Apoptosis Apoptosis is a mechanism underlying programmed cell death that has been characterized in models of brain injury and SCI. Inflammation Inflammatory processes have long been viewed as important secondary injury mechanisms after TBI. Calpain-Mediated Proteolysis TBI produces a prolonged activation of calpains resulting in the proteolysis of numerous cellular substrates, including cytoskeletal components and membrane receptors.

    Diffuse axonal injury WM injury is a hallmark of TBI, with pre-clinical and human autopsy data demonstrating axonal injury in conditions of both focal as well as diffuse brain injury.

    Adult Neurogenesis Previous studies have emphasized the occurrence of ongoing neurogenesis in specific areas of the adult brain. Neurodegenerative Processes Over the last several years, there has been an increased awareness that TBI can be an important risk factor for development of age-related neurodegenerative diseases, including AD and Parkinson's disease.

    Summary Both experimental and clinical evidence indicates the multi-factorial nature of pathophysiological mechanisms that may underlie the progressive nature of TBI. Author Disclosure Statement No competing financial interests exist. Neurotrauma 27 , — [ PubMed ]. Clinical rating of cortical atrophy and cognitive correlates following traumatic brain injury. Magnetic resonance imaging and computerized tomography in relation to the neurobehavioral sequelae of mild and moderate head injuries.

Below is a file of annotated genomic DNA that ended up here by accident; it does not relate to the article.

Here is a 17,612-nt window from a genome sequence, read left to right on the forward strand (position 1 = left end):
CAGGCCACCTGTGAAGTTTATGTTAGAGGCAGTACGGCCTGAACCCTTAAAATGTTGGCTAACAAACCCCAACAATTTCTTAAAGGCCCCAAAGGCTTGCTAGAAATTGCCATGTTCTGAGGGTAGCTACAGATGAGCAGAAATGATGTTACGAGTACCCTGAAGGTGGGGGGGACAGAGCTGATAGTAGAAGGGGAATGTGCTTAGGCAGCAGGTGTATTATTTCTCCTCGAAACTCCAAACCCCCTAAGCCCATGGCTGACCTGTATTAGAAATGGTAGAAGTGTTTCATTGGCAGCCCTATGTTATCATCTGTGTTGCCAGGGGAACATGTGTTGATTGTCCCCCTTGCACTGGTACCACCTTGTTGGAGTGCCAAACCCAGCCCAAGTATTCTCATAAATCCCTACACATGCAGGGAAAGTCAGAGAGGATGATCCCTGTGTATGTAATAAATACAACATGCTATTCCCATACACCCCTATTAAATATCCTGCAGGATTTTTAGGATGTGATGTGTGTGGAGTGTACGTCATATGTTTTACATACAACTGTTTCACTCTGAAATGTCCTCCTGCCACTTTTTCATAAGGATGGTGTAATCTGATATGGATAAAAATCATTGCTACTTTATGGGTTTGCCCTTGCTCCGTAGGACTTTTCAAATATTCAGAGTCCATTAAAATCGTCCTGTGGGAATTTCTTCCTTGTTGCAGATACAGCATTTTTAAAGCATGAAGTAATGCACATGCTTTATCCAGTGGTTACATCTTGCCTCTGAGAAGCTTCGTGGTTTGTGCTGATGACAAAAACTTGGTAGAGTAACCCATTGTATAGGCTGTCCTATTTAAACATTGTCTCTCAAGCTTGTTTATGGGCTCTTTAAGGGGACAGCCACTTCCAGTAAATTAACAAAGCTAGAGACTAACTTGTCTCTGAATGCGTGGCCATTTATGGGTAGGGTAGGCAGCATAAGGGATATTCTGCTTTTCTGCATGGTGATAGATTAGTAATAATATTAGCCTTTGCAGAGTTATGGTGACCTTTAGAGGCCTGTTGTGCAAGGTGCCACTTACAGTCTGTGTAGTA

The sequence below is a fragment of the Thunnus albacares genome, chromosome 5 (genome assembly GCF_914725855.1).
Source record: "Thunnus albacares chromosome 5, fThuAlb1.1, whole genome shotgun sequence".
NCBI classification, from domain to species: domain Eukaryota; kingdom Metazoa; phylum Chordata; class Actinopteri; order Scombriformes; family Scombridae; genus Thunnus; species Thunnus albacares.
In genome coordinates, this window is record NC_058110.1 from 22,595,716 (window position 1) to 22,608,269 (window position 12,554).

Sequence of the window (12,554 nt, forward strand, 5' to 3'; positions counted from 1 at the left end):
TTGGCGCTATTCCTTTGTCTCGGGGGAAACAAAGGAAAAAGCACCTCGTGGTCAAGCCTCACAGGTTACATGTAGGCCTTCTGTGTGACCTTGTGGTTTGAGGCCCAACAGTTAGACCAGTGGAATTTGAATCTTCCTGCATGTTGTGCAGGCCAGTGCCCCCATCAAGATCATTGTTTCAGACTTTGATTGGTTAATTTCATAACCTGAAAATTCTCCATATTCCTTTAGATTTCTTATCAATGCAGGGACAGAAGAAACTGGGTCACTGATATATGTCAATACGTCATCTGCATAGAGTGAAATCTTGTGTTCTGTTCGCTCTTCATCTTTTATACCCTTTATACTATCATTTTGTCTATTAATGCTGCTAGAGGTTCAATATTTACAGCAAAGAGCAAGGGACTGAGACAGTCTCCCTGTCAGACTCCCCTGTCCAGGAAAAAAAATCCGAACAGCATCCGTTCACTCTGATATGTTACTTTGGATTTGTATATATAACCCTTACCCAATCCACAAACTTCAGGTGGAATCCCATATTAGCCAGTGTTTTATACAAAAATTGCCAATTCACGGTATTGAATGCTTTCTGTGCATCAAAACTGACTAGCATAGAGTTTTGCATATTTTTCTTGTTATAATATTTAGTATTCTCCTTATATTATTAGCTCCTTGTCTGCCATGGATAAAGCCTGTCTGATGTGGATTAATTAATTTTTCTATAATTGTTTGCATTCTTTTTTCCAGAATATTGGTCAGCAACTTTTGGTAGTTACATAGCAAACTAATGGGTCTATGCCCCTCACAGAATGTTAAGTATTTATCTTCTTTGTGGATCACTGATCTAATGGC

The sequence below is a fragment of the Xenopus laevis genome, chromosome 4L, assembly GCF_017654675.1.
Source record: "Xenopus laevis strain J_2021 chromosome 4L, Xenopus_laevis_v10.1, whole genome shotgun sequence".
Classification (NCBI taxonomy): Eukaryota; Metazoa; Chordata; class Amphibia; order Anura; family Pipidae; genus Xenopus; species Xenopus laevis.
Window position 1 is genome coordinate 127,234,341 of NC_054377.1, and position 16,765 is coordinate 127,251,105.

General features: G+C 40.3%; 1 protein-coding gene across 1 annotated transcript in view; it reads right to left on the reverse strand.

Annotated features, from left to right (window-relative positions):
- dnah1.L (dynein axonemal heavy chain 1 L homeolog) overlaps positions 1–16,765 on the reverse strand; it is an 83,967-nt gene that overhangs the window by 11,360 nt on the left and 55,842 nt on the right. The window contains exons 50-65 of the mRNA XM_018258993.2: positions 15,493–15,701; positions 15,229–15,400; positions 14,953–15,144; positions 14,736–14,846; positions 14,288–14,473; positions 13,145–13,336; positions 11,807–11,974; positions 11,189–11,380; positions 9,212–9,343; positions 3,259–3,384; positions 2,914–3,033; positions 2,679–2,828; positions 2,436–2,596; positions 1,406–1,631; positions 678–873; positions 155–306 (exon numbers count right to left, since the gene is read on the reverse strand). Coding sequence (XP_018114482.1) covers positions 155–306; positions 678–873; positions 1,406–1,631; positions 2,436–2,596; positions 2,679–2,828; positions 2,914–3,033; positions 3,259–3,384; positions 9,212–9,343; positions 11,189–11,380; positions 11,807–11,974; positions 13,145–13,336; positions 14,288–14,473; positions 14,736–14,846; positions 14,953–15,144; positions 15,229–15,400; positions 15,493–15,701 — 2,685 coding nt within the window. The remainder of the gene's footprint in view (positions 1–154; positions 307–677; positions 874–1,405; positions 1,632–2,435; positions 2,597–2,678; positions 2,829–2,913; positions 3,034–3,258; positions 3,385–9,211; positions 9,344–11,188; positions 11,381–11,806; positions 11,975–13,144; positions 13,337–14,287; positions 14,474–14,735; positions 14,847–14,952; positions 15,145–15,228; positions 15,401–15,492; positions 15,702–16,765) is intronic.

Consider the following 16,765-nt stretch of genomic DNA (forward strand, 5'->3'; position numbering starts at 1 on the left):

Traumatic brain injury as a chronic health condition. A population-based study of seizures after traumatic brain injuries.

    Psychosocial functioning at 1 month after head injury. Neurosurgery 14 , — [ PubMed ]. Excessive daytime sleepiness in adults with brain injuries. Traumatic brain injury as a risk factor for Alzheimer's disease: Hypothalamopituitary dysfunction following traumatic brain injury and aneurysmal subarachnoid hemorrhage: Head injury and Parkinson's disease risk in twins.

    Acute and chronic traumatic encephalopathies: Longterm consequences of traumatic brain injury , in: Gulf War and Health. The National Academies Press: Hormonal dysfunction in neurocritical patients. Care 19 , — [ PubMed ]. Chronic histopathological consequences of fluid-percussion brain injury in rats: Post-traumatic seizure susceptibility is attenuated by hypothermia therapy. Clinical trials in head injury.